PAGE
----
twinkerbell Mon 03-Sep-12 10:41:24

Okay, so I have joined a company where there are over 100 females and various cliques and many have worked there for years. I feel like a real outsider and as soon as i think I am making friends they turn out to be really false and I just feel a sucker! there are one or two who I get on well with but we hardly ever work together (shifts). I have been caught out twice at work in last couple of weeks by saying something which I thought was in confidence and then it became public knowledge and now I feel like I cant trust anyone....I have become brusque and paranoid and now Im being criticised because of that! can't win

emsyj Mon 03-Sep-12 10:45:37

OK, first mistake - you said something that you thought was in confidence - at a new workplace???? MADNESS!!!! I can tell you now that there are probably 3 people in the whole world that I would tell a secret to - and they are people I've known since I was a child.

Never say anything to a work colleague that you wouldn't wish to have emailed around the entire workplace and flagged specifically to your boss as a 'must read' message. That was very very foolish. You can trust close friends - most people are NOT your close friends.

twinkerbell Mon 03-Sep-12 10:49:54

sorry about confusing title..thankfully all you mumsnetters seem to know exactly what I was talking about anyway smile

its very hard because I am in a position with some authority in my new job and many of those under me seem to just not take me seriouslt atb all, then I get frustrated and I have said things to a couple of colleagues who i thought were becomming my 'friends' at work and they blatantly just went and told everyone and some have fallen out with me as a result. Its rubbish and any confidence I had when i started a few months ago is dwindlinng rapidly

twinkerbell Mon 03-Sep-12 10:51:10

its worse than being at school!

emsyj Mon 03-Sep-12 10:53:48

But to me, you are behaving as though you are at school, and thus creating your own experience in that respect. What is the 'confidence' that you told? If it was something that should not be repeated amongst colleagues (some of whom, you acknowledge, are cliquey and have known each other/worked together for a long time) then it should not have been spoken in the first place. It seems to me that you made a grave mistake saying what you did and you are now experiencing the consequences.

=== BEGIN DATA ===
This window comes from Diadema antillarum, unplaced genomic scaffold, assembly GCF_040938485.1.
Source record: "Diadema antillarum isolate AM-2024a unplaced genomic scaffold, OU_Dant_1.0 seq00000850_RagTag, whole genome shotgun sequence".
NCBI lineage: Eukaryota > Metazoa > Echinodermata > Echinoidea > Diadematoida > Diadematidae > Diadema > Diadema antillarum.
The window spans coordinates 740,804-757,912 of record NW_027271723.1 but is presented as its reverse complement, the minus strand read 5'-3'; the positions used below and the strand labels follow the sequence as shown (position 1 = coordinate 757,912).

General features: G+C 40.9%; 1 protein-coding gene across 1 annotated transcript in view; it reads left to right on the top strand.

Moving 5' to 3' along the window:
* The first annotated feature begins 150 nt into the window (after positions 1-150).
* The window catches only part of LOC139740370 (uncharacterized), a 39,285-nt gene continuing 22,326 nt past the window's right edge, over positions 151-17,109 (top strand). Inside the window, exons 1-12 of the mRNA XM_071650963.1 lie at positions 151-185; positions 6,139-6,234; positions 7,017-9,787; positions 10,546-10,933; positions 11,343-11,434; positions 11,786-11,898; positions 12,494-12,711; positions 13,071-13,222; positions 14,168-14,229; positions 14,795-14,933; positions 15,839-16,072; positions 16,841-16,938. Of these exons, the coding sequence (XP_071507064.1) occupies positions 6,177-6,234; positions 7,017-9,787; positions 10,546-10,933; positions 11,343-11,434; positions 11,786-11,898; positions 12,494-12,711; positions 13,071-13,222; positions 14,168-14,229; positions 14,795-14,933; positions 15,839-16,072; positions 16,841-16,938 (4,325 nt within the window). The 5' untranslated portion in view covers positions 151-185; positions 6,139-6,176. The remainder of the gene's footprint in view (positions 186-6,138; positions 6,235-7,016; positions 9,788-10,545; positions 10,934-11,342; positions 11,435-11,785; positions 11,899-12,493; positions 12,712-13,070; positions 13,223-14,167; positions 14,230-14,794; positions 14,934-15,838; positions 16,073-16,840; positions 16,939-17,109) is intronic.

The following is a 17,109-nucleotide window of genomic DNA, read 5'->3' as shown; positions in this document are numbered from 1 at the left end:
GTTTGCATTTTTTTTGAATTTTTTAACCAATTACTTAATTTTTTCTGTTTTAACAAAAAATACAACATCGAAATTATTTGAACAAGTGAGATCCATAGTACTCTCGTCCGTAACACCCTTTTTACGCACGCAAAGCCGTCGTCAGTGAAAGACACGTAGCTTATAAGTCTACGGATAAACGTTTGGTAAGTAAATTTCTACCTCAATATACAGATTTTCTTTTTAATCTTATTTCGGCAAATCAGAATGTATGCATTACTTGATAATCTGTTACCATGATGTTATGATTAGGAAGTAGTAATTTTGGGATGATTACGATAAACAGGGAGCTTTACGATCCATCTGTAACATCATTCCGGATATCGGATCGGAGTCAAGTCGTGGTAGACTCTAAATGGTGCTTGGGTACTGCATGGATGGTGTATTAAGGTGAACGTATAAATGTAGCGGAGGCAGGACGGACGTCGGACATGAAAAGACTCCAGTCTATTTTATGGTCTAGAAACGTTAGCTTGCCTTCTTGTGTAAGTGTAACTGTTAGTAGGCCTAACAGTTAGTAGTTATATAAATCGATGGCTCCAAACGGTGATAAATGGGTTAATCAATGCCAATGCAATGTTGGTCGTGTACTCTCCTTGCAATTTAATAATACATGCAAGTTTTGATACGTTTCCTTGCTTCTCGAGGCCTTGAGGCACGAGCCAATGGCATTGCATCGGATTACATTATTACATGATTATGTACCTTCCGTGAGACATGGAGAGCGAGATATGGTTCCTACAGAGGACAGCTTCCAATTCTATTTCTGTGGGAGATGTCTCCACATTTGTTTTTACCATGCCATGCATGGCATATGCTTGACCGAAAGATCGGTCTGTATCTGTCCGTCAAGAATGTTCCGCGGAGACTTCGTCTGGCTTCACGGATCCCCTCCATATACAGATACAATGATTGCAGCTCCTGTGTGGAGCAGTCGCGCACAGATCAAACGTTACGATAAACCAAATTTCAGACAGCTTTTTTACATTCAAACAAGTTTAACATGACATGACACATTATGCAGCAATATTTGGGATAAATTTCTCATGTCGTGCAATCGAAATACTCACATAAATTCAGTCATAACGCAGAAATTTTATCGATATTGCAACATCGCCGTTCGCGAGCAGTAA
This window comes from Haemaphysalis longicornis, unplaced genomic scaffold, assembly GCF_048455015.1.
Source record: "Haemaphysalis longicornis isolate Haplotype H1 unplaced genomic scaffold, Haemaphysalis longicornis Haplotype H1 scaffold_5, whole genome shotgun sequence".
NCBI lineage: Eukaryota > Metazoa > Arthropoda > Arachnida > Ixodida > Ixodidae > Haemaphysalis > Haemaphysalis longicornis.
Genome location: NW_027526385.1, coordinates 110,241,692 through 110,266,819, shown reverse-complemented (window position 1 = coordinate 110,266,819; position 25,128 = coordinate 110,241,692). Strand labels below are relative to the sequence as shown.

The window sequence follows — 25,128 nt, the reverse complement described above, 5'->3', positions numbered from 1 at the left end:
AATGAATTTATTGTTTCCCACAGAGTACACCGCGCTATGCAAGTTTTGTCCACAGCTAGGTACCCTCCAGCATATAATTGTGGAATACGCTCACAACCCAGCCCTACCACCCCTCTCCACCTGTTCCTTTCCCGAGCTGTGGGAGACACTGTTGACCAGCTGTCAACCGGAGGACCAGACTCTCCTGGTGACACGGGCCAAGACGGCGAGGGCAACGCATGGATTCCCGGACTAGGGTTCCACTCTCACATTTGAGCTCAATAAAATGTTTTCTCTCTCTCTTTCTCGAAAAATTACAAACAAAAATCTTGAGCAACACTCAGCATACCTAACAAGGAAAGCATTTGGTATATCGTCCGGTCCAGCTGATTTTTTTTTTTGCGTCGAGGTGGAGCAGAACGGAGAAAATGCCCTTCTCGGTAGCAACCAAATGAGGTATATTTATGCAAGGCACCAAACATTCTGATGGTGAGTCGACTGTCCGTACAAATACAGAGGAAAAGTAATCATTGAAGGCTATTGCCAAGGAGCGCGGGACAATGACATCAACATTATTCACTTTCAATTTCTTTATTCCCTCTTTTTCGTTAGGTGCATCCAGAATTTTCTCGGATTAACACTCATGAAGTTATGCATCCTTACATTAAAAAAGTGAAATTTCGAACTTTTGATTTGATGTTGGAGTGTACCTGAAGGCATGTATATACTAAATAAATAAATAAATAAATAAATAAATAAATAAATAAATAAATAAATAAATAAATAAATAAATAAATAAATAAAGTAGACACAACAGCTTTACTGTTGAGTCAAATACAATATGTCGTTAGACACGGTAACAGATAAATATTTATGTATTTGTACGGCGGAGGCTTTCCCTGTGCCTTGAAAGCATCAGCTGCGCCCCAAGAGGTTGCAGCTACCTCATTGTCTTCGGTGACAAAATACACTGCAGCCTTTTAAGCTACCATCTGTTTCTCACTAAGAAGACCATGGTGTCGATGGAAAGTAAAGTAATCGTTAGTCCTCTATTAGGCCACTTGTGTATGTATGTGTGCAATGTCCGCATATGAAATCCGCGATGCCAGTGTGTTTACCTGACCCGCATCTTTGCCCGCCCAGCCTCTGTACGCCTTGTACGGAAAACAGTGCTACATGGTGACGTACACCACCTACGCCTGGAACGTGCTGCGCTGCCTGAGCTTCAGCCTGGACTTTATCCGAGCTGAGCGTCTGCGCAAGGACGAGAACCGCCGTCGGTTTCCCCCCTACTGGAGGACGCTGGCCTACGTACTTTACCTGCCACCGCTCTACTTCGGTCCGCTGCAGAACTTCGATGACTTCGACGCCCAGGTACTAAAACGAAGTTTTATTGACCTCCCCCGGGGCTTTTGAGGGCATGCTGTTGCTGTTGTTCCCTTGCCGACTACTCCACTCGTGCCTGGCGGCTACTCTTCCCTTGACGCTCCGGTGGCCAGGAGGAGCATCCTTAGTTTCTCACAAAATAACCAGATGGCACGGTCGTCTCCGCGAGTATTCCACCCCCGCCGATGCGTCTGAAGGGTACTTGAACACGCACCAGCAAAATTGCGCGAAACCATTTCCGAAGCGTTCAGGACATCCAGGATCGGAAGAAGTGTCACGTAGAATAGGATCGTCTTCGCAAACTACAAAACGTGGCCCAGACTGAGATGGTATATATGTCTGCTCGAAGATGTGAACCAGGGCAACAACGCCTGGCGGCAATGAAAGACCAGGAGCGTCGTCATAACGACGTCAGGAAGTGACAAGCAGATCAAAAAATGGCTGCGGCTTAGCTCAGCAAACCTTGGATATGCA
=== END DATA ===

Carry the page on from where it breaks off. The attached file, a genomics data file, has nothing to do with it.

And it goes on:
You can recover from this if you want to - but you must recognise that you were in the wrong to say things (sounds like possibly moaning complaints about some of your staff...? Is that right??) to colleagues and that you own this mistake, not them.

madonnawhore Mon 03-Sep-12 10:54:25

What sort of things did you say to your colleagues? Were you moaning about the people you're in charge of?

If you're in a position of authority then slagging off the people you're in charge of to other colleagues is very unprofessional.

CogitoErgoSometimes Mon 03-Sep-12 10:57:05

If you're in a position of authority, responsible for assessments, discipline and so on, you can't be chums with the people under you. Basic rule of offices alongside 'don't tell anyone anything in confidence'. See David Brent in 'The Office' for what happens when bosses attempt to be matey.... cringe. Be polite, be assertive and look well outside the workplace for friends.

DisabilEightiesChick Mon 03-Sep-12 11:02:35

Don't talk about your work performance, or stuff that happens/goes wrong, to anyone else at work AT ALL. That stuff should be shared with friends/partners outside work.

I would just concentrate on behaving professionally at work. To put it bluntly, the people you work with don't have to like you. They just need to work with you so that you all get your jobs done. Don't try too hard to be liked.

Some books you might get something out of:

For toughening up and being professional:
Pat Heim - Hardbal for Women - about succeeding as a woman in business. This helps with avoiding the trap of being too fluffy and wanting everyone to like you. Also Lois Frankel - Nice Girls Don't Get The Corner Office.

General good aseertiveness advice - Anne Dickson - A Woman in Your Own Right: Assertiveness and You.

The flip side - if you do want people to warm up to yoU:
Dale Carnegie - How to Win Friends and Influence People. Old but classic.

Something Carnegie emphasises is that listening to others and making them feel heard is key here, not the impression you give of yourself, IYSWIM. Stop talking to / at your colleagues and listen to them. Ask them about themselves. That way you will get a feel for the culture and they will get a more positive impression of you, hopefully.

twinkerbell Mon 03-Sep-12 11:02:57

okay...I said that I felt unlistened to and although I was told to offer training to certain people who we kept recieving compaints about, I felt that they would either not attend or not listen. I put a list up for people to register for the training session and people started to fill it in and then it dissppeared and NOBODY knows what happened to it....